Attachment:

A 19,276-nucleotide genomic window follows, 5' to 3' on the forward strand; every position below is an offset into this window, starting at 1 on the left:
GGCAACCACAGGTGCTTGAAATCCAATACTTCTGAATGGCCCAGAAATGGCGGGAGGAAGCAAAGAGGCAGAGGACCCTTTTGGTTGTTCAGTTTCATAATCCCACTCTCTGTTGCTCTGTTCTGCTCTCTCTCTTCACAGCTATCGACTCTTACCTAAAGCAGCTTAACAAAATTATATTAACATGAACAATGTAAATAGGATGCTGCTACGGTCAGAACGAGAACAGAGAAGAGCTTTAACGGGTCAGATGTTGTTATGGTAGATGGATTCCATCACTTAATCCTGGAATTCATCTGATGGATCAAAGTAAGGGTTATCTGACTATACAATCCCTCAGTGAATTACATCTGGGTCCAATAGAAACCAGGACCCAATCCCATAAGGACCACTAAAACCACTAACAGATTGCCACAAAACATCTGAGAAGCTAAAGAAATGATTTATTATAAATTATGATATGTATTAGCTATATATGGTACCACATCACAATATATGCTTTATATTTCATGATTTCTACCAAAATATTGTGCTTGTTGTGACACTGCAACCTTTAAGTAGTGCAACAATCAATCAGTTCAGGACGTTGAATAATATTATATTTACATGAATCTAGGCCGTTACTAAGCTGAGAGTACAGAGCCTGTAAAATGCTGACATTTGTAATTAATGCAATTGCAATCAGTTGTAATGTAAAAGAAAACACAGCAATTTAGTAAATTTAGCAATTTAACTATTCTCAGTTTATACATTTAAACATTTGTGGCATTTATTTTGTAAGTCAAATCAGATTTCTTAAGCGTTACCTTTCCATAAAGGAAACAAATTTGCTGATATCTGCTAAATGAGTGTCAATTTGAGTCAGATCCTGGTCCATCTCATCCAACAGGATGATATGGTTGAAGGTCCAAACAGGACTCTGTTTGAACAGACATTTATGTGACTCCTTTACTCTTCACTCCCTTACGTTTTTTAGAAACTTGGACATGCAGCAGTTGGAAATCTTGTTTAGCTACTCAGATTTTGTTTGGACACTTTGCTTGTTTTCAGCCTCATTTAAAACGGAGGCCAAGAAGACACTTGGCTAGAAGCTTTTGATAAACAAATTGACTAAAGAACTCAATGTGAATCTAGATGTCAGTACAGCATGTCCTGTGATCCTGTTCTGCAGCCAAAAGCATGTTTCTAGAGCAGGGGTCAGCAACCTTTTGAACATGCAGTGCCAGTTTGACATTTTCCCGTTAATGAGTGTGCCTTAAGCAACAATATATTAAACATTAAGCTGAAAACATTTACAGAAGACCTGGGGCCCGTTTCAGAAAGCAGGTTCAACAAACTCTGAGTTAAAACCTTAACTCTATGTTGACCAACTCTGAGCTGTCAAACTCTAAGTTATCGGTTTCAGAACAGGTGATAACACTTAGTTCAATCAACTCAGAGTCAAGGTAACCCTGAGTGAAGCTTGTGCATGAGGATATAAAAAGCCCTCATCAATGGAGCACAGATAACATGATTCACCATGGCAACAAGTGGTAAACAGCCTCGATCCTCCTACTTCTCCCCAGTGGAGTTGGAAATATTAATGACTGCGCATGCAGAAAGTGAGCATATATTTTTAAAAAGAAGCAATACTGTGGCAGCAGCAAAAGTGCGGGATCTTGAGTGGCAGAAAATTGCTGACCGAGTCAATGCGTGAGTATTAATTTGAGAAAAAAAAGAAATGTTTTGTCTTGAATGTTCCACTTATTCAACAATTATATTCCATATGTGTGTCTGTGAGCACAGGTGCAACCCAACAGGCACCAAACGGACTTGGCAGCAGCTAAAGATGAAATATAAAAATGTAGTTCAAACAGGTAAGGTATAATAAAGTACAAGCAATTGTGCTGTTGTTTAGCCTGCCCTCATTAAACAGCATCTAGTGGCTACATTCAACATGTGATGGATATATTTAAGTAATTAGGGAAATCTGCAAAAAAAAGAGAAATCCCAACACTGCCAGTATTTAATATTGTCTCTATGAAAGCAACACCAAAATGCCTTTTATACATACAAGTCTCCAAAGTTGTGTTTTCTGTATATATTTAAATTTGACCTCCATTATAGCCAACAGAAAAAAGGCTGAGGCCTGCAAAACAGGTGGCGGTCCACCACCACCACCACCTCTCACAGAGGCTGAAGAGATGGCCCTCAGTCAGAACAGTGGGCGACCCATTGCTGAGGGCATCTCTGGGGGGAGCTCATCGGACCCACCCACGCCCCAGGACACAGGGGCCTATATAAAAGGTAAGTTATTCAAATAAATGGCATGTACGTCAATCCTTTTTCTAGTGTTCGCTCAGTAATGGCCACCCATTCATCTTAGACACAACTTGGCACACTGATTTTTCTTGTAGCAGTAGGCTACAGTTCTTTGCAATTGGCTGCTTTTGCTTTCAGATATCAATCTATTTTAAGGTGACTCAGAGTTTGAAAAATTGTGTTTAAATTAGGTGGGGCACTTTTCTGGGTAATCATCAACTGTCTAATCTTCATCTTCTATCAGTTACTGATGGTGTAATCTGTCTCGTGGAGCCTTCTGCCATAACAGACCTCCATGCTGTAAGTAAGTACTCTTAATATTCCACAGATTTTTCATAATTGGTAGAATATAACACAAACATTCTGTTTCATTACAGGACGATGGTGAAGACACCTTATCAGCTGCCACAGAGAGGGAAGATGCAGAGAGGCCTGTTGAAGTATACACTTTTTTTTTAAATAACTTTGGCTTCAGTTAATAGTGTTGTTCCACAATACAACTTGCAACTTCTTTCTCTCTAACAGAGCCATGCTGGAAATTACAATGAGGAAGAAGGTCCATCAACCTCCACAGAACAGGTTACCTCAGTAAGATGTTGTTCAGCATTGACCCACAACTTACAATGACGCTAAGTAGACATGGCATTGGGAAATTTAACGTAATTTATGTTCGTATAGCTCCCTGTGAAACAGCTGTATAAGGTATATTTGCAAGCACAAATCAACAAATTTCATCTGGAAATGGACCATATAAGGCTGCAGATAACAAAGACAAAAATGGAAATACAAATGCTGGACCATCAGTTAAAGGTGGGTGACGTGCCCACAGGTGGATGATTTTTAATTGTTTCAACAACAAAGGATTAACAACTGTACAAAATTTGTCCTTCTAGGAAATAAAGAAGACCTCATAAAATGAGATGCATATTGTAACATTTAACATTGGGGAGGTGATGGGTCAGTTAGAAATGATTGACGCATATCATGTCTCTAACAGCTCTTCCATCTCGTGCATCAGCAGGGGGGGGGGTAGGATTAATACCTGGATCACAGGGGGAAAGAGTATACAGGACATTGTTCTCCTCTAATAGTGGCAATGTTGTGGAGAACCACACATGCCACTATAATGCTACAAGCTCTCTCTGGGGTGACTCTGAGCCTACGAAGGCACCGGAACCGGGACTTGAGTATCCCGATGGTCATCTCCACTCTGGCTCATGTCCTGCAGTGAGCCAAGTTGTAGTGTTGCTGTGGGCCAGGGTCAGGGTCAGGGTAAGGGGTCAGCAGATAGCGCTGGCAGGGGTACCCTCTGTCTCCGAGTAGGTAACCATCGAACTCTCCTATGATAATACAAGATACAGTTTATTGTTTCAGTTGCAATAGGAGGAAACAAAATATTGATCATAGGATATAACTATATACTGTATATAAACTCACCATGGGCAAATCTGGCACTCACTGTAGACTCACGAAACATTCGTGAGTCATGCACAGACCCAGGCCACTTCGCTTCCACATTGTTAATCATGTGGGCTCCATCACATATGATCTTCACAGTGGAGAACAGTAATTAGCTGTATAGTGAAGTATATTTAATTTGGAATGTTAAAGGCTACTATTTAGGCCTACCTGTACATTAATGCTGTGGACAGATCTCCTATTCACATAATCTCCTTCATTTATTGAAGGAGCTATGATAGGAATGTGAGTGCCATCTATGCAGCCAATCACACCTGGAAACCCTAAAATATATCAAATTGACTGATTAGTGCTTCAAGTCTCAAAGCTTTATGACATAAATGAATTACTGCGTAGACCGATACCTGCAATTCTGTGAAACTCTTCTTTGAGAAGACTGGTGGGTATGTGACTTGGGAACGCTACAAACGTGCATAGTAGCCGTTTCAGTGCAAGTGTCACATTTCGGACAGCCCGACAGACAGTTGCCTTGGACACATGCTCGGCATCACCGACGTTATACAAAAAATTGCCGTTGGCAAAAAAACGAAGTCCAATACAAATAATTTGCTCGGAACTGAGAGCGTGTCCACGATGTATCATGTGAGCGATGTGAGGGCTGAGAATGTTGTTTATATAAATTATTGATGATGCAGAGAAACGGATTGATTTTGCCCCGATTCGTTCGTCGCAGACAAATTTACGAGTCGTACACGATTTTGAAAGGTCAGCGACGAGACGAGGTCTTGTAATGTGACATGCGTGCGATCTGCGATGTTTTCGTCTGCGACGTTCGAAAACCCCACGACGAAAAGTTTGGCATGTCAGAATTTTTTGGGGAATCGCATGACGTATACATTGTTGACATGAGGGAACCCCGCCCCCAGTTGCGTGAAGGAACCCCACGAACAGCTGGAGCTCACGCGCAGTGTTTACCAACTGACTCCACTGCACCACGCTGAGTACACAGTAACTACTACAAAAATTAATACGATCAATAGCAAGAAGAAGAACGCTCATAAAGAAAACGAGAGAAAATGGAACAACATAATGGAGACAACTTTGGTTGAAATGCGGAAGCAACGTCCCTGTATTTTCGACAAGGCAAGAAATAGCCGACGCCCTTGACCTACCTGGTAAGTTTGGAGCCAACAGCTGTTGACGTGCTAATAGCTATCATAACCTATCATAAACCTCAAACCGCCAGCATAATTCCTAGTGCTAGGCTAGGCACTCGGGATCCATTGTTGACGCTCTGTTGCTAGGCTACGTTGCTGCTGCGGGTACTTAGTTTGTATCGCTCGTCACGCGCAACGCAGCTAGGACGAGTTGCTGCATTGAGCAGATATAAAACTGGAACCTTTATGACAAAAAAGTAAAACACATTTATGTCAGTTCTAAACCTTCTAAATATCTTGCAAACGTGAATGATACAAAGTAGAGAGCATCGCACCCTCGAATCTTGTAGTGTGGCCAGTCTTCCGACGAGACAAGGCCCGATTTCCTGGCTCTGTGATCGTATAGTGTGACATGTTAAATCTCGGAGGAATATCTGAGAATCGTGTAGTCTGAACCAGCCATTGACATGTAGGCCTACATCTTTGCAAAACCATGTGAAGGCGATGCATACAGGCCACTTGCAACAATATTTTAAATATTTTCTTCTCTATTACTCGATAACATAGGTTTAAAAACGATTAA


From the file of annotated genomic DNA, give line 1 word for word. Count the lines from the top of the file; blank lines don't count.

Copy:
A 19,276-nucleotide genomic window follows, 5' to 3' on the forward strand; every position below is an offset into this window, starting at 1 on the left: